10/01/07 - thanks

In today's excerpt - Catherine the Great, Tsarina of Russia. King George III seeks Catherine and Russia's help in suppressing the American rebellion, but is rebuffed. Further, Britain's dominance of the seas is diminished when Catherine forms a naval alliance from which it is excluded. Her concern in both cases is not for the American rebels, but instead for the European balance of power. These two developments, when combined, significantly limit Britain's ability to sustain the war:

"Confronted with the increasing frenzy of 'His Majesty's unhappy and deluded people' on the other side of the Atlantic, George III's ministers approached Empress Catherine the Great for Russian assistance. Britain had the best fleet in the world but a negligible army, traditionally resorting to hired mercenaries. By contrast, the Russians had a homogeneous force, hardened by war, toughened by the elements and thoroughly brutal. ... King George requested 20,000 disciplined infantry, 'completely equipped and ready to embark' as soon as the Baltic navigation was possible in the spring; he also sought to hire Russian naval ships to bolster his own navy. It was a tempting offer, but Catherine refused. ... Publicly, she wrote to George III wishing him 'good luck' but privately she was far more smug, convinced that George had badly bungled his handling of the rebels and 'should be taught a lesson.' ... Britain was forced to resort to its second choice ... the German House of Hesse. ...

"[Catherine] was equally unwilling to acknowledge the existence of the American rabble. ... But as fate would have it, the tsarina was also supremely fickle. Edgy and ambitious, she distrusted republics and despised insurgents, but even more than that, she craved power on the grand European stage. This would lead to one of history's most curious moves. The consequences would be far-reaching. ...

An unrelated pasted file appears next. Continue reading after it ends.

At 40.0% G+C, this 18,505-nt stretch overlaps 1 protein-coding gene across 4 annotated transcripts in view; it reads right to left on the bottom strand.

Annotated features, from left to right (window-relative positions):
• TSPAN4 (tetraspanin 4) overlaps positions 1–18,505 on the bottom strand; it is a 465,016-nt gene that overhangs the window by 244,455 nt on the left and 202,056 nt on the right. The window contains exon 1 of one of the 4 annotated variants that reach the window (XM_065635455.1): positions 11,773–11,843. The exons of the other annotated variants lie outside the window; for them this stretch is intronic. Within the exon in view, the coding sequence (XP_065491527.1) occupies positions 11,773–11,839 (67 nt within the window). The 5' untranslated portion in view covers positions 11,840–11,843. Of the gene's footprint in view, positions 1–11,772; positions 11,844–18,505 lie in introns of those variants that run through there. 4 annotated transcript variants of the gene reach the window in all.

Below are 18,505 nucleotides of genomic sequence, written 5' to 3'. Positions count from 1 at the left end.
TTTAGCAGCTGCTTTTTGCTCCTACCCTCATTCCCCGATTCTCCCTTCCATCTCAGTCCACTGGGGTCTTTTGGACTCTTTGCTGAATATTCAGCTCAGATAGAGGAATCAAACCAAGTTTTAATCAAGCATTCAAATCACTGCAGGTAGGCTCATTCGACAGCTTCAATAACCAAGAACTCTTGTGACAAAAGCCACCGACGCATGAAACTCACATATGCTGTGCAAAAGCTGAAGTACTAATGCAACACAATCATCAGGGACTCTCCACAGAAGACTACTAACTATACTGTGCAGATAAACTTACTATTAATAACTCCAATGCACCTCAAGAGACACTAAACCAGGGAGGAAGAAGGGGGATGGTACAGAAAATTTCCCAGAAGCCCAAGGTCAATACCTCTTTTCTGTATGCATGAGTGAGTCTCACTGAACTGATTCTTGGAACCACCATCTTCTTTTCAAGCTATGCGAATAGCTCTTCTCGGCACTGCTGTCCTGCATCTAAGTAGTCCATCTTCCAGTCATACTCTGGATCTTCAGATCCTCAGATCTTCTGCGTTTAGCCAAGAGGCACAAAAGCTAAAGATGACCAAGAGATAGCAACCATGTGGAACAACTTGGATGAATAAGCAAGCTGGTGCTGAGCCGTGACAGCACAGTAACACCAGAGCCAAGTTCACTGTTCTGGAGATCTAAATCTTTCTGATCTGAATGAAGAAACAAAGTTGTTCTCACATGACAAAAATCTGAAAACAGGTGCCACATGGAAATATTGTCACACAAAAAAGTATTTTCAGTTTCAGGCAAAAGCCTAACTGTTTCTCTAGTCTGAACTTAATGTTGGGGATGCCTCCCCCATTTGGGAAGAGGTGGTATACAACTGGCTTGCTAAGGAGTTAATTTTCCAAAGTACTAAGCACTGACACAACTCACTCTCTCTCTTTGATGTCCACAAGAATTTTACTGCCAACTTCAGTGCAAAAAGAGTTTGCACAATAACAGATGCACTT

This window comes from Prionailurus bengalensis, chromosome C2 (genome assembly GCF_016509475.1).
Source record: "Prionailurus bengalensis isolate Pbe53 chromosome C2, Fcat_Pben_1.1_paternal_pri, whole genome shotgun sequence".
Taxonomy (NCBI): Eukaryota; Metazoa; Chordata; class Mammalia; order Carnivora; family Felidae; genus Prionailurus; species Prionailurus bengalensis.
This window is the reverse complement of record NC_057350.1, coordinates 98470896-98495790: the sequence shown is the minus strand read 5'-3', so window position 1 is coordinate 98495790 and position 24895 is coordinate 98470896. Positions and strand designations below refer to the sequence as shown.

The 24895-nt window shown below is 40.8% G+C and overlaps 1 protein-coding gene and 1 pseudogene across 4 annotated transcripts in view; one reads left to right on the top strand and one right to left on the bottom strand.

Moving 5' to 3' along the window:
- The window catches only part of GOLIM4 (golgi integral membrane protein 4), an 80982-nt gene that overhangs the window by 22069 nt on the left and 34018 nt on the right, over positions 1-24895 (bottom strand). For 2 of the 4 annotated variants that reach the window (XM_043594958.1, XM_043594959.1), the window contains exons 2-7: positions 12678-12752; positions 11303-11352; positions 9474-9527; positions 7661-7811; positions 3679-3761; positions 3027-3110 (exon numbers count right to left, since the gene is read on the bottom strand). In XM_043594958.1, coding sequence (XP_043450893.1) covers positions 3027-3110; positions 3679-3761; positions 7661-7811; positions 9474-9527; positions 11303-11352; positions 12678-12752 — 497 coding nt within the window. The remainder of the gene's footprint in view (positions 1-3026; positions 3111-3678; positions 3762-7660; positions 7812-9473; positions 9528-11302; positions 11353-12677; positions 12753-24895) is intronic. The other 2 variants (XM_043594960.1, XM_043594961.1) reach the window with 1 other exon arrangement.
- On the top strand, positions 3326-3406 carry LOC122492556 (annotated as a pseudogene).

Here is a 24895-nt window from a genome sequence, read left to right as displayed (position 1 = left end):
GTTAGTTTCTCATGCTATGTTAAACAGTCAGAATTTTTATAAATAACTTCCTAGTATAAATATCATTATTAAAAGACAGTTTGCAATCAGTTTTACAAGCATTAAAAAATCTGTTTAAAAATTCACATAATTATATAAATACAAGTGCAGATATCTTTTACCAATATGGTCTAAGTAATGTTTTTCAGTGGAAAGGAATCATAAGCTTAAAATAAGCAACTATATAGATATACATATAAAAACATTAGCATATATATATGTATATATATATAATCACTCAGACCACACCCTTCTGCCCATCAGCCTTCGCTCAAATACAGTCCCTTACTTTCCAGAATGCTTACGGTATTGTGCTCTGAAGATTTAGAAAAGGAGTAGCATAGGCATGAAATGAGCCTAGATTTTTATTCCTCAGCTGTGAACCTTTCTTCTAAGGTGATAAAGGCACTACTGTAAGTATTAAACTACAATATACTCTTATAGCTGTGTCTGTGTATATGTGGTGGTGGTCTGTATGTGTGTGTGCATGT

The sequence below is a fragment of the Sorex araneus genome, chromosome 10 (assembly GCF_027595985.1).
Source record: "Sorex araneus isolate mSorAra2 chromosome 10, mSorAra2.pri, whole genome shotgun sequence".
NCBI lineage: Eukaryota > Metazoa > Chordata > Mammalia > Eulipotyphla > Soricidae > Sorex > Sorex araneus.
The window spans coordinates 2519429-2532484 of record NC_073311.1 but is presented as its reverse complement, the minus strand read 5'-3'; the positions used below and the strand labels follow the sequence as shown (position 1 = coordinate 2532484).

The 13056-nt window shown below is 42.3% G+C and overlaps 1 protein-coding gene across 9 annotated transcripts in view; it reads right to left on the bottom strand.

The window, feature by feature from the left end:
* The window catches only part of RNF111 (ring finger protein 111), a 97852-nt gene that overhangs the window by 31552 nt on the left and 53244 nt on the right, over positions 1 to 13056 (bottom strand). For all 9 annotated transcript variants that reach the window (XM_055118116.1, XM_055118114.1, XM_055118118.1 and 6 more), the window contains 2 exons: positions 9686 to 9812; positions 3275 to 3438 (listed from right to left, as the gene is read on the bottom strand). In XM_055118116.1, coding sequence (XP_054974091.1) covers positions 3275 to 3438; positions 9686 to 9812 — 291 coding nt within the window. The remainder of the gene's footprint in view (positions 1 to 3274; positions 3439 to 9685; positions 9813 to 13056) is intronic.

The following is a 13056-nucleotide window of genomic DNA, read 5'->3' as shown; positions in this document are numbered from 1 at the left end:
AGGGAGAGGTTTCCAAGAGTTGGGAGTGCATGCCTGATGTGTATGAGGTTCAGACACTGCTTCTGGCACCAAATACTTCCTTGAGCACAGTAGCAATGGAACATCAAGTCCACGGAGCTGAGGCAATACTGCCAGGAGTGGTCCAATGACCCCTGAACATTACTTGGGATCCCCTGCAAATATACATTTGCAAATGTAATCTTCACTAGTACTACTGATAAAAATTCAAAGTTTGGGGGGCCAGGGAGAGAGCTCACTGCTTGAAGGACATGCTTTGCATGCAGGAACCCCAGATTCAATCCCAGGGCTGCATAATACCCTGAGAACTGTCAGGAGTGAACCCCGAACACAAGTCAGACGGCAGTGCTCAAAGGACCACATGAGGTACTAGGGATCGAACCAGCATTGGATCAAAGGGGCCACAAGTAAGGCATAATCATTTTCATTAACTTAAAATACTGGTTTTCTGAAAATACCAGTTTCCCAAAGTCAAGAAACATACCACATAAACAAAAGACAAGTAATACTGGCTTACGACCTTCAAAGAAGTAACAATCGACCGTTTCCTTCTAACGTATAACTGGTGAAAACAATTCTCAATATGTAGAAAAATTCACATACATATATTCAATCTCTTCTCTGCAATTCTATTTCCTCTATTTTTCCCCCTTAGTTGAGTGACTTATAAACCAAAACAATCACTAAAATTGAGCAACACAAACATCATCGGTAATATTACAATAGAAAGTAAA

"Under the guise of protecting 'freedom of the seas' and 'international law', Catherine brazenly proposed the ... 'League of Armed Neutrality.' The ostensible goal was to halt brash attacks on the high seas by British, Spanish and American navies and privateers. The reality was quite different. While crisis abounded, Catherine grasped her own opportunity to spearhead an alliance that would include the other great powers in Europe—Sweden, Denmark, Holland and eventually Prussia, Austria, Portugal and the Ottoman Turks—against the belligerents, which, in effect, meant England. Notably, the French and Spanish also rallied to the cause. ... John Adams and Francis Dana now lauded Catherine's 'idealism' and hailed the empress as 'our friend.' George Washington referred to her as the 'great Potentate of the North.' ...

"In one bold stroke, [Catherine's] Doctrine of Armed Neutrality redressed the balance of global sea power. More than that, the tsarina had isolated Britain diplomatically—the first time that had happened in the eighteenth century—and had curtailed Britain's vaunted maritime fleet while aiding France's. In so doing, she helped bolster the hopes of the beleaguered American rebels fighting for their lives and, in effect, almost inadvertently helped midwife America to independence."


Jay Winik


The Great Upheaval: America and the Birth of the Modern World, 1788-1800


HarperCollins Publishers


Copyright 2007 by Jay Winik


barns and noble booksellers
Support Independent Bookstores - Visit

All delanceyplace profits are donated to charity and support children’s literacy projects.


Sign in or create an account to comment